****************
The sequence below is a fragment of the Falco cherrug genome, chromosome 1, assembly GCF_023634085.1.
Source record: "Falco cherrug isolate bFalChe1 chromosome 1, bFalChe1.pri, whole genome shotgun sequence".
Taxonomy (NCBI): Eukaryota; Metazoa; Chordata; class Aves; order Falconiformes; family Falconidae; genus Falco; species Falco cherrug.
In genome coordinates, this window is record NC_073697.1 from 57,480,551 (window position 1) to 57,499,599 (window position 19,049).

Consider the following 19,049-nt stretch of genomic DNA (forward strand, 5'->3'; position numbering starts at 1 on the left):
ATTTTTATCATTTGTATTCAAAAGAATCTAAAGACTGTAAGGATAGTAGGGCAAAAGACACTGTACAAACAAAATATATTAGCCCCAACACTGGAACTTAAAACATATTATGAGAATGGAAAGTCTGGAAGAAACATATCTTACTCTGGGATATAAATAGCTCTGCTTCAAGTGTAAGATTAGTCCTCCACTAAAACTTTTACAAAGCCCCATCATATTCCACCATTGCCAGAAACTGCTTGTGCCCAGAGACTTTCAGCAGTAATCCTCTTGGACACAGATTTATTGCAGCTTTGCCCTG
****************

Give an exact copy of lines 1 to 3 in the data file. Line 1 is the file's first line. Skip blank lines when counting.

The sequence below is a fragment of the Falco cherrug genome, chromosome 1, assembly GCF_023634085.1.
Source record: "Falco cherrug isolate bFalChe1 chromosome 1, bFalChe1.pri, whole genome shotgun sequence".
Taxonomy (NCBI): Eukaryota; Metazoa; Chordata; class Aves; order Falconiformes; family Falconidae; genus Falco; species Falco cherrug.